Thinking “positive” does not make you mentally tough. Here are the keys to mental toughness – your ability to focus (a skill) on the present (reality) and on what you control (you) and that you master this (techniques and strategies) in your training so that you can use them on race day. And, though simple, these are not easy to master. No single technique (such as breathing) works for everyone. The approaches have to be tailored to the individual. There is no magic pill! It requires practice to change  (unlearn then learn) our thought habits which have been learned and engrained in us since childhood.

In the end, being optimistic may contribute to better mental and physical health. Thinking positive may help you hang in there during the rough times. But, it takes far more than just positive thinking and an optimistic view of events to make you mentally tough. And the one thing that we do know is if you practice the right techniques (optimist, pessimist or realist) you will be mentally tougher!

You can contact me directly for information on mental game training programs which are research-based with sound psychological foundations – without the fluff. (OK – a little fluff to keep your interest.)

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About Dean Hebert

I’m a mental game coach, author and speaker. I work with individual athletes, parents, coaches, and teams on sports performance enhancement. Beyond my academic post-graduate work in sports psychology - the psychology behind athlete performance – I am a certified Mental Games Coaching Professional (MGCP) and certified hypnotherapist. I’ve authored several books and hundreds of articles. “Coach, I didn’t run because…” (2008) is a seriously light-hearted look at making excuses not to workout and how to overcome them. “Focus for Fitness” (2009) and “Screw the Goals Give me the Donut” (2010) are two of my eBooks on mental game approaches for the everyday athlete. I wrote these because I believe that everyone can benefit from the powerful mental techniques that the world’s best athletes use. I have been cited in Runners World, Best Health magazine (CN), SWEAT Magazine, and the Washington Examiner amongst many other publications. I have been a featured mental games coach in Runner’s World and for the internationally acclaimed trail running resource - trailrunningclub.com. I also regularly appear on sports and fitness talk shows such as LTKFitness, Runnersroundtable and for more than three years I have co-hosted a weekly video series with Coach Joe English for Running-Advice.com. I specialize in mental toughness training. My clients include tennis, synchronized swimming, golf, race-kart, soccer, motocross, volleyball, MMA, cycling (road, off-road, time-trialist), running, duathlon and triathlon, basketball, football and baseball athletes. I have coached world-class athletes and athletes internationally. I have a passion for working with youth athletes and helping them apply mental game skills and techniques to all areas of life. Most importantly, my aim is to have people enjoy sports and life to their fullest through peak performances.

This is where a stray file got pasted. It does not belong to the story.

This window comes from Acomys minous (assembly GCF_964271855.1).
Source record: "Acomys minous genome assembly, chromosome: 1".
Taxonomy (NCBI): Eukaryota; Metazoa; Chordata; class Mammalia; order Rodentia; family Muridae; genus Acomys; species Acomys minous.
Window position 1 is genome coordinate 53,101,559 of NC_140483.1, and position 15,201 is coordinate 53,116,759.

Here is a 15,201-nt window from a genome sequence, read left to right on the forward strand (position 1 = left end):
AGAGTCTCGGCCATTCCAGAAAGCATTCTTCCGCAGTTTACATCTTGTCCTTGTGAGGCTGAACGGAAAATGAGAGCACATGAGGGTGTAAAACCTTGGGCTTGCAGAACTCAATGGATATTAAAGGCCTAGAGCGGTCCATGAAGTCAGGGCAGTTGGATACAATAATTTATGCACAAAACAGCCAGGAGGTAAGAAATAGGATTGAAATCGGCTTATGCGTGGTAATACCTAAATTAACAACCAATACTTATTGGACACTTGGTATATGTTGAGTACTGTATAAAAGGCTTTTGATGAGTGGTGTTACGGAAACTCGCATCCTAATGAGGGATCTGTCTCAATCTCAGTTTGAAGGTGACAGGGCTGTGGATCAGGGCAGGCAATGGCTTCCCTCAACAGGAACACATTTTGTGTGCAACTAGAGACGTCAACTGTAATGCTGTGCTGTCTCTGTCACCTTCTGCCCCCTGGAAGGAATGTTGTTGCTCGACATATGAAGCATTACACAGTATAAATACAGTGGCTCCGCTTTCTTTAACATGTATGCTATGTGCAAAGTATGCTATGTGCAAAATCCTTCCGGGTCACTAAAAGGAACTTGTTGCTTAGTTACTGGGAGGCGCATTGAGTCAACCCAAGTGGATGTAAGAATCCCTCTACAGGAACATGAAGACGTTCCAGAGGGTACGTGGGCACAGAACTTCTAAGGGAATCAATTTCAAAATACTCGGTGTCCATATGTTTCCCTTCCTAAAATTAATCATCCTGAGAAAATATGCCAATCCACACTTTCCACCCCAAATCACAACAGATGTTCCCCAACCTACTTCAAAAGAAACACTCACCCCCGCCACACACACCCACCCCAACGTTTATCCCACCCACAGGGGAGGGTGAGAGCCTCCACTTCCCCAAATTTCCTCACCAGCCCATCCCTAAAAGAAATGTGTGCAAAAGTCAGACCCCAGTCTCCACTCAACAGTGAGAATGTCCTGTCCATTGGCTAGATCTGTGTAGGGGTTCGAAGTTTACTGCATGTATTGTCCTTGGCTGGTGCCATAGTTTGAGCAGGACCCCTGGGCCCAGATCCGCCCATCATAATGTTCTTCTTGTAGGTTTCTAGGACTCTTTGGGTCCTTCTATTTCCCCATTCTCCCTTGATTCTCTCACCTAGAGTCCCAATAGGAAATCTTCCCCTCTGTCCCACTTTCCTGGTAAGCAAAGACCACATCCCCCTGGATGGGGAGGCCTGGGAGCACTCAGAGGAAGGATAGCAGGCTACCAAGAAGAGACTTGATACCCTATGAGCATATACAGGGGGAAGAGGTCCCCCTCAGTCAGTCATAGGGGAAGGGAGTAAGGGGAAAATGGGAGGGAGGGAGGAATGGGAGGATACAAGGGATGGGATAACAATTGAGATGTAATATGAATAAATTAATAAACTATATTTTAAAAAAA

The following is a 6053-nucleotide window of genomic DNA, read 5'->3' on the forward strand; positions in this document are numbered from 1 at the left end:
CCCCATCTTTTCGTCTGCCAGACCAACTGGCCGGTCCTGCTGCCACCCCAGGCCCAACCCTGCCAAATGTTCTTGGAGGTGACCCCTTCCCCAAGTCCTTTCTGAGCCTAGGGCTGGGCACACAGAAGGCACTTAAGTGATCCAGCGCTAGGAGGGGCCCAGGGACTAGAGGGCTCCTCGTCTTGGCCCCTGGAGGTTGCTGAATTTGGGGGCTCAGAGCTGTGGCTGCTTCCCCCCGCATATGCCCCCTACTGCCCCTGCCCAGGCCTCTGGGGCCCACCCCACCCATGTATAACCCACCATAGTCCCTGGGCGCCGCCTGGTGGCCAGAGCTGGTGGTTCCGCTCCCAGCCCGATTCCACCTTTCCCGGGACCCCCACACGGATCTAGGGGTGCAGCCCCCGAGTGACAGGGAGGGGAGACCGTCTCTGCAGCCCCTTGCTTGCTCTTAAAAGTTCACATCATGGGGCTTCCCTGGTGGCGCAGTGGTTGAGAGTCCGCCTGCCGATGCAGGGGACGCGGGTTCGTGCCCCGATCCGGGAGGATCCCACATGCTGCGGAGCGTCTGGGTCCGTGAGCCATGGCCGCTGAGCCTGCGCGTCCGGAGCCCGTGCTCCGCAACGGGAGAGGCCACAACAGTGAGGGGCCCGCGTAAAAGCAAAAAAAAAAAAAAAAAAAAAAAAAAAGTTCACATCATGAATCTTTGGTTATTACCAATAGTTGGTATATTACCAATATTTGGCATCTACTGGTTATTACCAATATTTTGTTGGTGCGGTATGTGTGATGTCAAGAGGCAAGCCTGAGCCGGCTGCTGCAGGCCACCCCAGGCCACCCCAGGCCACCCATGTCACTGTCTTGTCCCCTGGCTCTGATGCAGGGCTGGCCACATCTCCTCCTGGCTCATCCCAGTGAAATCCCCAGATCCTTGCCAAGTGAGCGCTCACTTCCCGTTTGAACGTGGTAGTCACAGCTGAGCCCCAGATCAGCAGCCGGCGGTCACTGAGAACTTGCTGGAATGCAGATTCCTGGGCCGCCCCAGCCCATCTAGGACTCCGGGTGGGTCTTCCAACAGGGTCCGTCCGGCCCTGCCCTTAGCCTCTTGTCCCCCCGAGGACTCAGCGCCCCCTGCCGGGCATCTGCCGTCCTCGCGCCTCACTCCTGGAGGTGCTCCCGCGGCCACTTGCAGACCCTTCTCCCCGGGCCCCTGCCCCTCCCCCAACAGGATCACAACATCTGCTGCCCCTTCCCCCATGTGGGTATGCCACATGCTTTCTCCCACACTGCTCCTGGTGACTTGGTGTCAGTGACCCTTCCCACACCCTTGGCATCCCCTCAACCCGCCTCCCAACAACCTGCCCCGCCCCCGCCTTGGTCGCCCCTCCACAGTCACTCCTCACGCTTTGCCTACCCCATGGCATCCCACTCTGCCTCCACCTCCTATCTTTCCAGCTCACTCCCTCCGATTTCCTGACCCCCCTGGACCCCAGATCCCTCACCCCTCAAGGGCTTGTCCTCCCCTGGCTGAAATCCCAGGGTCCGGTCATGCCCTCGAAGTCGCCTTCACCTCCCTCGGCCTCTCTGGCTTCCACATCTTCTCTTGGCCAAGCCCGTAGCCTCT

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One Response to Positive Thinking – Optimism – And Mental Toughness

  1. Pingback: Positive Affirmations – How Do You View the World? « GREAT MENTOR